Summary of Chapter 13
Bailey asks Maya to tell him who hurt her; Maya is reluctant because of Mr. Freeman's threats, but manages to tell him. Bailey then tells their grandmother, and Mr. Freeman is arrested and is put on trial. At the trial, her whole family and some family friends are there; Mr. Freeman's lawyer asks Maya questions, and when he asks whether Mr. Freeman had touched her before, she lies and says no because she feels she has to. She thinks that letting Mr. Freeman touch her before the rape makes her a bad girl, and that if she tells anyone they will be very angry at her. She feels worse about this lie than anything else; and, when she hears that Mr. Freeman was beaten to death, she thinks it is her fault because she told a lie.
Maya feels so badly about this lie that she thinks she will alienate people and drive them away if she talks, and they sense the bad things she thinks she has done. She decides to stop talking to everyone but Bailey, and for a while this is accepted as being part of the trauma. When she refuses to speak after a few months, she is punished for being uppity'; then, she and Bailey are sent back to Stamps. Bailey is heartbroken, and Maya only cares because she knows it is her fault that they are going, and that this has hurt Bailey.
Analysis of Chapter 13
Angelou describes the guilt that she felt because of lying in court, and because she had let Mr. Freeman touch her before, and had liked being held by him. Although it seems strange that a child would feel that they did something wrong when they were hurt by an adult, Angelou shows that as a child she was unable to make this connection, and understand that she wasn't guilty. Also, that young Maya would feel worse about lying than about being raped seems not to make sense; but the shame of what happened, and the shame of having to hide it, is harder on her than the actual physical crime against her.
To describe her guilt, Angelou compares the policeman who brings news of Mr. Freeman's death to a "recording angel" who knows of her sins; she thinks she has "evilness" in her, and will not go to heaven. She takes all the blame for Mr. Freeman's death, though she did not do it, and even her small lie wouldn't have changed things. Her lie, she thins, would "flood the world and drown all the innocent people"; this image relates how overwhelmed Maya is by her guilt, and how bad she feels over her lie.
"Just my breath, carrying my words out, might poison people and they'd curl up and die like the black fat slugs that only pretended"; this image that Angelou uses, of poisoning people with her words, explains her decision to be mute in the most vivid terms. Since her voice was the source of her one sin, her lie in court, she thinks that her voice must be evil by association. Young Maya's decision is hard to understand in adult terms, since it is not strictly logical: but, the images she uses to tell of her guilt and her feelings expose her child-like logic and how she chose to become mute. The religious belief that had been engrained in her by her Momma is also a cause of this decision. She truly thinks that she has "sold herself to the Devil" just through one innocent lie, and since she cannot tell and be absolved of her guilt, she lets it separate her from the world, and take away her will to communicate.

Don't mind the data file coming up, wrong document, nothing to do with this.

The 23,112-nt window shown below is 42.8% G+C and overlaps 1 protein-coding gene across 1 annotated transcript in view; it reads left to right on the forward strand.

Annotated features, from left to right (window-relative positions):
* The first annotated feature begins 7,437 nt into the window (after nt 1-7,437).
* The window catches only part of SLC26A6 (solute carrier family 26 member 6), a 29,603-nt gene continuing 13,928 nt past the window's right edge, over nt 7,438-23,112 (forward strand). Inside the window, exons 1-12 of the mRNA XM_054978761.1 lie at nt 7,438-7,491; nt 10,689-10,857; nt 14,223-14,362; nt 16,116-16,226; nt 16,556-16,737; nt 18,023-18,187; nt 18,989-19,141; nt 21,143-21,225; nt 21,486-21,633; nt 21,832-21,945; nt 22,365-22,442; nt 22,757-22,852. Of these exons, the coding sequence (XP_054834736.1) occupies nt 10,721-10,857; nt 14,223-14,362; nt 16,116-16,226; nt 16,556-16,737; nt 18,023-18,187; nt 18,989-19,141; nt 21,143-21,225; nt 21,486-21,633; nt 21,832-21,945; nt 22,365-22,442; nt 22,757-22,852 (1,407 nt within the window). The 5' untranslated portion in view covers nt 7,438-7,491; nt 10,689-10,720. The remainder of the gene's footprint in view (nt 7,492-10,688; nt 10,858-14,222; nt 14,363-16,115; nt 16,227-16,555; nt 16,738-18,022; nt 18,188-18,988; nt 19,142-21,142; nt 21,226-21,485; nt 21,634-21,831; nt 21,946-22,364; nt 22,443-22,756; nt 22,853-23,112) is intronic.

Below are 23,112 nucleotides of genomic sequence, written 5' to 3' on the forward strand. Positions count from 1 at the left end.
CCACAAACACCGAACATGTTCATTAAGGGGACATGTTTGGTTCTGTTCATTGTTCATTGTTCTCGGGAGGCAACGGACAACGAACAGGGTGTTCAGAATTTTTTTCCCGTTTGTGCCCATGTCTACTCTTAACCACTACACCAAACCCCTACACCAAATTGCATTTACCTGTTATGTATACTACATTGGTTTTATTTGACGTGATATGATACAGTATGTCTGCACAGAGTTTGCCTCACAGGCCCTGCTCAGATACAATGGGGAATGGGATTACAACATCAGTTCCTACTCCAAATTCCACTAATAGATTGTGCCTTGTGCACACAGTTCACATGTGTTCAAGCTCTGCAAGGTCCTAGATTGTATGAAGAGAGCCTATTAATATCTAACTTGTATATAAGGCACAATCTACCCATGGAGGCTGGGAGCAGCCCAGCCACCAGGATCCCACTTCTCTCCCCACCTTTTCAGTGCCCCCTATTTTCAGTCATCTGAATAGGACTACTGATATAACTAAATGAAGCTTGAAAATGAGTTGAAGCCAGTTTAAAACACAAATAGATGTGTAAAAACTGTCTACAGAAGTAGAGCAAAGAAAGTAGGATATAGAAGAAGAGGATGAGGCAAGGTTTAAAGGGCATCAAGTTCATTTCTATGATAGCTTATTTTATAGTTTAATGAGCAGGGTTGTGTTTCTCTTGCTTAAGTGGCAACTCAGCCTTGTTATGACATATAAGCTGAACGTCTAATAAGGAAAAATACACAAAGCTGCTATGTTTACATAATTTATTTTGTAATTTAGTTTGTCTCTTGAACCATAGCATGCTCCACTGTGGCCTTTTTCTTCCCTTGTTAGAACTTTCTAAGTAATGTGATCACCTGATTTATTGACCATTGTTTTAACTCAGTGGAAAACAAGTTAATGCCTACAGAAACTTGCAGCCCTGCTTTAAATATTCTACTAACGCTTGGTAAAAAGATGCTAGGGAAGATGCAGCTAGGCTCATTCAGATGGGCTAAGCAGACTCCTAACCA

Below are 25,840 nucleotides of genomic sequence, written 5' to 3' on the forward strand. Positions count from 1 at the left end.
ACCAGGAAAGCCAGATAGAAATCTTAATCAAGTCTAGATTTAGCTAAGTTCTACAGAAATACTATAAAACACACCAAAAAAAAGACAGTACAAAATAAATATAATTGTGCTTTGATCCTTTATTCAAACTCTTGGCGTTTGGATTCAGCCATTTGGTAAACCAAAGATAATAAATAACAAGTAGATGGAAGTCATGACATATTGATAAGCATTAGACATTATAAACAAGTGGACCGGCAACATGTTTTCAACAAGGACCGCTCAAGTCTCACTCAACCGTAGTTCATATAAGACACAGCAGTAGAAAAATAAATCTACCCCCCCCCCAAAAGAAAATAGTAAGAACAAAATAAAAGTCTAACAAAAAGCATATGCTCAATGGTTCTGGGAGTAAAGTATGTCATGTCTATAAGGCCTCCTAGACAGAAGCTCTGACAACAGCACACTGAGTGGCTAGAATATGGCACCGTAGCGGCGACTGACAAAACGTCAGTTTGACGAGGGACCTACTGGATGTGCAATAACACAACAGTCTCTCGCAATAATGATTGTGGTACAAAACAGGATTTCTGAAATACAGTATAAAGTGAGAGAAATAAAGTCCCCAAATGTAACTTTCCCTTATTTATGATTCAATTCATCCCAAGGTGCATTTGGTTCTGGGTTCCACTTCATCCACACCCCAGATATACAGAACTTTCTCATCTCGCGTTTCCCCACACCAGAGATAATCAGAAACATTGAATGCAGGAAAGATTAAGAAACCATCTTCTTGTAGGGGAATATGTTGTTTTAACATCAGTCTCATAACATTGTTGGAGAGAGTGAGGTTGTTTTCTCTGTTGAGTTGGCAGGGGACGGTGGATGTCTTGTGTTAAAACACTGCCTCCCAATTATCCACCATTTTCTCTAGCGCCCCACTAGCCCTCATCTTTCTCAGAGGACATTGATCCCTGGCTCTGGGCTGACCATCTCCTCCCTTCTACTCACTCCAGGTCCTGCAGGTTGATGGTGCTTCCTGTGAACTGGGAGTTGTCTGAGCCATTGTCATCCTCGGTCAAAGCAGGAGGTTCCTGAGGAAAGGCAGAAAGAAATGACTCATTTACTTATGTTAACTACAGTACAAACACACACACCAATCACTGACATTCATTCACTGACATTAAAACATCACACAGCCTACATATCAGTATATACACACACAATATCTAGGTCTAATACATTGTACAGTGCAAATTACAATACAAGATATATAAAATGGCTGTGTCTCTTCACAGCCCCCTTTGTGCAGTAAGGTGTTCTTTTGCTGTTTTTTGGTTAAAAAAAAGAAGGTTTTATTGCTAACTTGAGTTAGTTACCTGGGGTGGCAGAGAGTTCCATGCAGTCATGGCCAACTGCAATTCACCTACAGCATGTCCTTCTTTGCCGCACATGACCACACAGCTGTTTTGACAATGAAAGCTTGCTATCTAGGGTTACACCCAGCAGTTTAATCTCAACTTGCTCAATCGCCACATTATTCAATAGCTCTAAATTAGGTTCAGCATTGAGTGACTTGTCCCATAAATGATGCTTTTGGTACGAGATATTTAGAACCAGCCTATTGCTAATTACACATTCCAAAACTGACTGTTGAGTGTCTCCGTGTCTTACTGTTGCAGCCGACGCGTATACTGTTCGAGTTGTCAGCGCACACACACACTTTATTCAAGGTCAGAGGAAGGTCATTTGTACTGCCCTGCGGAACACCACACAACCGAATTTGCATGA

Summary of Chapter 14
Bailey and Maya are back in Stamps; she is happy to be back though her brother is not, because she didn't feel at home in the strangeness of St. Louis, and with everything that happened to her. She learns from them to be satisfied with life, even when it is unfair. She also feels that nothing else can happen to her, since barely anything happens in Stamps at all. She and Bailey become a curiosity to the people of Stamps, who come by to see them and ask them about the city, which none of them have been to. Bailey exaggerates his stories of the city to entertain them, though Momma does not approve of his tall tales. Life becomes muted and pale to Maya; she can't remember a lot of people from the town. People think that her silence is just sadness at being taken away from the city; but they accept that she has always been a delicate girl, and do not admonish her for keeping quiet.
Analysis of Chapter 14
Resignation is an important theme in Maya's story while she chooses not to speak, and withdraws willingly from people. She decides to go along with the uneventful life in Stamps, because nothing bad will happen to her; she stops being active and enjoying her life, and surrenders herself to silence and sullenness. Angelou's diction tells of her giving up, being "without will or consciousness," in a "coccoon"; she will remain this way for some time, her silence lasting for several years.
This resignation in life is also conveyed through Angelou's descriptions of sounds getting dull, and color being like "faded familiarities." These metaphors tell how deeply Maya has been hurt by her belief that she lied, and also how far she would go to deny herself in the belief that she has been bad. Her forgetfulness is also a symptom of her giving up on life; she no longer has the will to recall the past or remember what is happening, and instead will just float along, with no wish to be happy or make a change in her life.
Summary of Chapter 15
Maya was mute for a year, drifting along and not saying anything to anyone other than Bailey. She mentions Bertha Flowers, probably the most prominent and graceful of Stamps' black citizens; she is proper and kind, and Maya admires her very much. But, she is ashamed at her grandmother's display of bad grammar when Mrs. Flowers is around; Maya thinks Mrs. Flowers is too good to talk to someone who doesn't know how to speak perfect English, and wishes her Momma could do better.
One day, Mrs. Flowers buys some things in the store, and asks that Maya, or Marguerite (her full name), bring them to her house to have a talk. Maya changes into a nicer dress to go to Mrs. Flowers' house, but Momma makes her take it off to show to Mrs. Flowers, who admires the stitching. Maya is completely embarrassed at being humbled like that in front of someone she admires so much. Then, Mrs. Flowers leaves the store, and Maya follows her home, carrying Mrs. Flowers' groceries.